In 2005, the Florida Legislature enacted what is popularly known as the “Stand Your Ground Law.” The law has been in the spotlight since its adoption because it’s controversial. The legislation provides guidelines for when and how you can defend yourself against physical threats.
Understanding how the law applies in domestic violence cases is crucial, especially when you’re facing charges for the offense. Talking to an experienced Tampa criminal defense attorney can help you know all about the law and how to use it as a defense in a domestic violence charge.
What is Florida’s Stand Your Ground Law?
Florida Statutes of 2019 Chapter 776 covers justified homicide by stipulating that “a person is justified in using or threatening to use deadly force in self-defense or to prevent imminent death or significant bodily harm to themselves or others. The person must reasonably believe that using or threatening to use force will help prevent death or injury.
In Florida, it’s justifiable to use or threaten to use deadly force when in danger of being killed or harmed by another person. Unlike the requirements in other states, the law doesn’t require you to try and run away first. Your Tampa domestic violence attorney can use this law to create a strong defense against your domestic violence charges.
Florida Before the Enactment of the Stand Your Ground Law
Before the Stand Your Ground rule was enacted, a person could only use non-deadly force in self-defense. Deadly force could only be authorized in defense against imminent deadly force, significant bodily harm, or the commission of a forcible felony.
Unless the intrusion happened at the defendant’s home or workplace, they had a duty to retreat before resorting to using deadly force. In one’s home, the Castle Doctrine took precedence, providing that a person had no duty to retreat before using deadly force against an intruder.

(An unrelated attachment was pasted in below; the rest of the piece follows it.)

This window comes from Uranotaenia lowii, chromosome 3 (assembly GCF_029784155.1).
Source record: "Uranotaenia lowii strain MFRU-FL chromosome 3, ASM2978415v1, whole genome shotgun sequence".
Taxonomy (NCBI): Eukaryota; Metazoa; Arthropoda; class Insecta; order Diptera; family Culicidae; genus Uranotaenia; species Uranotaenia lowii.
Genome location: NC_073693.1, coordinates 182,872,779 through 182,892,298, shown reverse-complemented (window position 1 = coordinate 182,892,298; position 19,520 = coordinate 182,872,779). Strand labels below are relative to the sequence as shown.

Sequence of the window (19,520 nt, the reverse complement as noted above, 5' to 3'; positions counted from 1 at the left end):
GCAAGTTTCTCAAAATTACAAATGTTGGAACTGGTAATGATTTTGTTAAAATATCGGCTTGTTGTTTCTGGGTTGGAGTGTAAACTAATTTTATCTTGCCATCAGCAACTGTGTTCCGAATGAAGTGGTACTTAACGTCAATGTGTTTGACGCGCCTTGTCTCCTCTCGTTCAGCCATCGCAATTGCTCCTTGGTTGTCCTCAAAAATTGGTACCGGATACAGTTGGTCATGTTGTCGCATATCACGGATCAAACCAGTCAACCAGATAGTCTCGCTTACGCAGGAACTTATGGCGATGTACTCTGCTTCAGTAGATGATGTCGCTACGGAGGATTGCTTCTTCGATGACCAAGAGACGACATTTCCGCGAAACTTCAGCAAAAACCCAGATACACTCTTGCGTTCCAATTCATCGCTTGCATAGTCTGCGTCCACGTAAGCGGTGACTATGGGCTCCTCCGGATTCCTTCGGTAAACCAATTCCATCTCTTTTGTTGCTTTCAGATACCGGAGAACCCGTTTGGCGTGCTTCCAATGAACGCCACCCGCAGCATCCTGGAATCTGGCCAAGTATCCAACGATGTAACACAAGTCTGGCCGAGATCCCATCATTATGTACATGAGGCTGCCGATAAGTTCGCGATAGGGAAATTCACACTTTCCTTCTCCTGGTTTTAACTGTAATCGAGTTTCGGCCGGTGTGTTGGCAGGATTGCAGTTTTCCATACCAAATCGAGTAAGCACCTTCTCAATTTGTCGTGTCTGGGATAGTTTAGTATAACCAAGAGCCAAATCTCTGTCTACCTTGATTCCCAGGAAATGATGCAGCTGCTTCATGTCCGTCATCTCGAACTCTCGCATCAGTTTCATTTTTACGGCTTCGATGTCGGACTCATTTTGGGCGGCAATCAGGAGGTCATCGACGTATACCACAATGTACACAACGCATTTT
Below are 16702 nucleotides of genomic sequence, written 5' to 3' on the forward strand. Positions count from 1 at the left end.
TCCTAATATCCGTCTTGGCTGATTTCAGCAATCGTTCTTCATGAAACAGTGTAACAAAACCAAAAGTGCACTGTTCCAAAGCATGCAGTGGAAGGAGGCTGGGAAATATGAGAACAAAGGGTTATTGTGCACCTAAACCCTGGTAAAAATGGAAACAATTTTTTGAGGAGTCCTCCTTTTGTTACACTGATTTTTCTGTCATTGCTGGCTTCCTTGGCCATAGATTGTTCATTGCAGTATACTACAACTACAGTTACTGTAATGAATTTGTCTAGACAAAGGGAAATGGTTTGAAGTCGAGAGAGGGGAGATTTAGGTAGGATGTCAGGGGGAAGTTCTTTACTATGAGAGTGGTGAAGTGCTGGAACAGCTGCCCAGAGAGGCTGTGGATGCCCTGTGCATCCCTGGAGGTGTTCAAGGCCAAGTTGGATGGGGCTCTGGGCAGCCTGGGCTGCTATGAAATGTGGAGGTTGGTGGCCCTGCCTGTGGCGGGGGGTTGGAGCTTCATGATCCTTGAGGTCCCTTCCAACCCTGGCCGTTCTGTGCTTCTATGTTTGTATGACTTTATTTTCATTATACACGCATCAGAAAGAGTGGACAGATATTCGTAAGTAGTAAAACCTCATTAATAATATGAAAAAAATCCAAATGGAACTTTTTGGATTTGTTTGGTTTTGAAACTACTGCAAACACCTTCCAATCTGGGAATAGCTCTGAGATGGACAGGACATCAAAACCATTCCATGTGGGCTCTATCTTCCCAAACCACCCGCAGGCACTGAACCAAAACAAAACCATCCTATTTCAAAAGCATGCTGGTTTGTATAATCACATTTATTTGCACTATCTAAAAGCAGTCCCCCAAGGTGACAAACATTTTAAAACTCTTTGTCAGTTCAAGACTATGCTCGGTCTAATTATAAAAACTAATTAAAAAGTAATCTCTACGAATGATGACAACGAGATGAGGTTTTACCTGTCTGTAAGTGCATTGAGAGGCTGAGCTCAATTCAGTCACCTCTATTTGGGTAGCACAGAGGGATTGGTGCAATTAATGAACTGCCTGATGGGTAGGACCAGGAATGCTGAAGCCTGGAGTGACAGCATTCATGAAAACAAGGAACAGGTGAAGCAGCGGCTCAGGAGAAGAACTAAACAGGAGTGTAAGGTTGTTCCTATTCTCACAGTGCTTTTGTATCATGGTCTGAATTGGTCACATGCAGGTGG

What is the Difference Between Stand Your Ground and the Castle Doctrine?
In some cases, Stand Your Ground and Castle Doctrine are used interchangeably. However, a distinct concept that makes the two terms different is the circumstances under which a person may use deadly force. In its correct context, the Stand Your Ground rule allows a person to use deadly force to prevent death or great bodily harm.
Deadly force may be used in defending oneself or another person at the risk of being killed or significantly harmed. Under this law, a person has no duty to retreat. Instead, their version of self-defense applies wherever they are located.
On the contrary, the Castle Doctrine requires an individual to retreat in the face of danger. They’re only entitled to use deadly force in defense against imminent danger if they’re attacked or their privacy is intruded upon in a dwelling. Consult your lawyer if you need clarification on which law applies to your case.
When Does Stand Your Ground Defense Apply in Florida?
The Stand Your Ground legislation isn’t applicable in every case, meaning it’s not a general application defense. If you want to invoke it in court as a defense against domestic violence charges, your criminal defense attorney in Tampa must help you demonstrate the following elements: